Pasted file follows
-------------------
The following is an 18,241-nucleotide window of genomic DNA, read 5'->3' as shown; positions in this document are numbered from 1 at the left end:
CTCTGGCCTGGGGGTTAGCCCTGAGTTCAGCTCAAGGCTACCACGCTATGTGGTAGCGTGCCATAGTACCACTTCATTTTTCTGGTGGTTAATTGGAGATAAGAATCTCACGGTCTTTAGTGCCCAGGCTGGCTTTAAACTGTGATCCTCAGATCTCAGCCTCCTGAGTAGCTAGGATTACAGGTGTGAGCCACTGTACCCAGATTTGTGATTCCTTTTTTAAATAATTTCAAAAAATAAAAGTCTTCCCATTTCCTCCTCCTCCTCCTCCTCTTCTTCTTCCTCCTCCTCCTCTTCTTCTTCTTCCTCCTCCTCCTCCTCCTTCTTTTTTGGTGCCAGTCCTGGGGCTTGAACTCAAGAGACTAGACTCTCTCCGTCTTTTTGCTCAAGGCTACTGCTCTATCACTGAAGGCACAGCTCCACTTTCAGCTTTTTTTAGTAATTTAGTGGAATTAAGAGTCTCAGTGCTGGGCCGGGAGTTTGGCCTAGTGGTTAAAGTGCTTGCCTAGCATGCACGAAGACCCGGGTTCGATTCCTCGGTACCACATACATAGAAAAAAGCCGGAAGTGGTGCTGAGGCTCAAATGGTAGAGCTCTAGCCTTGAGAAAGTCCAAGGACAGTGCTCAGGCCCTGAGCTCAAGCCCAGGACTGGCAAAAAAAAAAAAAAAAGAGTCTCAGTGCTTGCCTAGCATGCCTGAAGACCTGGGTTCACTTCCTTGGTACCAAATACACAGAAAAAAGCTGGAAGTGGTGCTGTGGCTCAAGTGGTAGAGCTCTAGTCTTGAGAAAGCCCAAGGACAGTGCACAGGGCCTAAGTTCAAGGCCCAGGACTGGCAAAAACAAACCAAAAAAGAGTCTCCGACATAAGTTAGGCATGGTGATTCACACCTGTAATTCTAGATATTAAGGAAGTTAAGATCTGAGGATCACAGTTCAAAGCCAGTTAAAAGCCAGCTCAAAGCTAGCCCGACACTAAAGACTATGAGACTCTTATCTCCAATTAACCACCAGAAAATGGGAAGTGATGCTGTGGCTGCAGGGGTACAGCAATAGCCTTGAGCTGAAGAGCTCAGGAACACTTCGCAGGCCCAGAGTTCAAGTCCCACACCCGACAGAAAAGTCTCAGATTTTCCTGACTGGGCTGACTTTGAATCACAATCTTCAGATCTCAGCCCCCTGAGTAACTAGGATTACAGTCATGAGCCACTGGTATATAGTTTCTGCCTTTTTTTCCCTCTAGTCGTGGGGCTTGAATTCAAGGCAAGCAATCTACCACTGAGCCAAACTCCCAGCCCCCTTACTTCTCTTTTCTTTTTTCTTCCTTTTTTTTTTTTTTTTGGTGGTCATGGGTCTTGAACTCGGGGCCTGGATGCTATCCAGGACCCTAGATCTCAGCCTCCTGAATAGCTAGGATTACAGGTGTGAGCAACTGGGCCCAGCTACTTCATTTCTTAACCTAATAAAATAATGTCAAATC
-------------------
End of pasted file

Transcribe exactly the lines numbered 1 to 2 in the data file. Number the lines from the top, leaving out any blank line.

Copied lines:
The following is an 18,241-nucleotide window of genomic DNA, read 5'->3' as shown; positions in this document are numbered from 1 at the left end:
CTCTGGCCTGGGGGTTAGCCCTGAGTTCAGCTCAAGGCTACCACGCTATGTGGTAGCGTGCCATAGTACCACTTCATTTTTCTGGTGGTTAATTGGAGATAAGAATCTCACGGTCTTTAGTGCCCAGGCTGGCTTTAAACTGTGATCCTCAGATCTCAGCCTCCTGAGTAGCTAGGATTACAGGTGTGAGCCACTGTACCCAGATTTGTGATTCCTTTTTTAAATAATTTCAAAAAATAAAAGTCTTCCCATTTCCTCCTCCTCCTCCTCCTCTTCTTCTTCCTCCTCCTCCTCTTCTTCTTCTTCCTCCTCCTCCTCCTCCTTCTTTTTTGGTGCCAGTCCTGGGGCTTGAACTCAAGAGACTAGACTCTCTCCGTCTTTTTGCTCAAGGCTACTGCTCTATCACTGAAGGCACAGCTCCACTTTCAGCTTTTTTTAGTAATTTAGTGGAATTAAGAGTCTCAGTGCTGGGCCGGGAGTTTGGCCTAGTGGTTAAAGTGCTTGCCTAGCATGCACGAAGACCCGGGTTCGATTCCTCGGTACCACATACATAGAAAAAAGCCGGAAGTGGTGCTGAGGCTCAAATGGTAGAGCTCTAGCCTTGAGAAAGTCCAAGGACAGTGCTCAGGCCCTGAGCTCAAGCCCAGGACTGGCAAAAAAAAAAAAAAAAGAGTCTCAGTGCTTGCCTAGCATGCCTGAAGACCTGGGTTCACTTCCTTGGTACCAAATACACAGAAAAAAGCTGGAAGTGGTGCTGTGGCTCAAGTGGTAGAGCTCTAGTCTTGAGAAAGCCCAAGGACAGTGCACAGGGCCTAAGTTCAAGGCCCAGGACTGGCAAAAACAAACCAAAAAAGAGTCTCCGACATAAGTTAGGCATGGTGATTCACACCTGTAATTCTAGATATTAAGGAAGTTAAGATCTGAGGATCACAGTTCAAAGCCAGTTAAAAGCCAGCTCAAAGCTAGCCCGACACTAAAGACTATGAGACTCTTATCTCCAATTAACCACCAGAAAATGGGAAGTGATGCTGTGGCTGCAGGGGTACAGCAATAGCCTTGAGCTGAAGAGCTCAGGAACACTTCGCAGGCCCAGAGTTCAAGTCCCACACCCGACAGAAAAGTCTCAGATTTTCCTGACTGGGCTGACTTTGAATCACAATCTTCAGATCTCAGCCCCCTGAGTAACTAGGATTACAGTCATGAGCCACTGGTATATAGTTTCTGCCTTTTTTTCCCTCTAGTCGTGGGGCTTGAATTCAAGGCAAGCAATCTACCACTGAGCCAAACTCCCAGCCCCCTTACTTCTCTTTTCTTTTTTCTTCCTTTTTTTTTTTTTTTTGGTGGTCATGGGTCTTGAACTCGGGGCCTGGATGCTATCCAGGACCCTAGATCTCAGCCTCCTGAATAGCTAGGATTACAGGTGTGAGCAACTGGGCCCAGCTACTTCATTTCTTAACCTAATAAAATAATGTCAAATC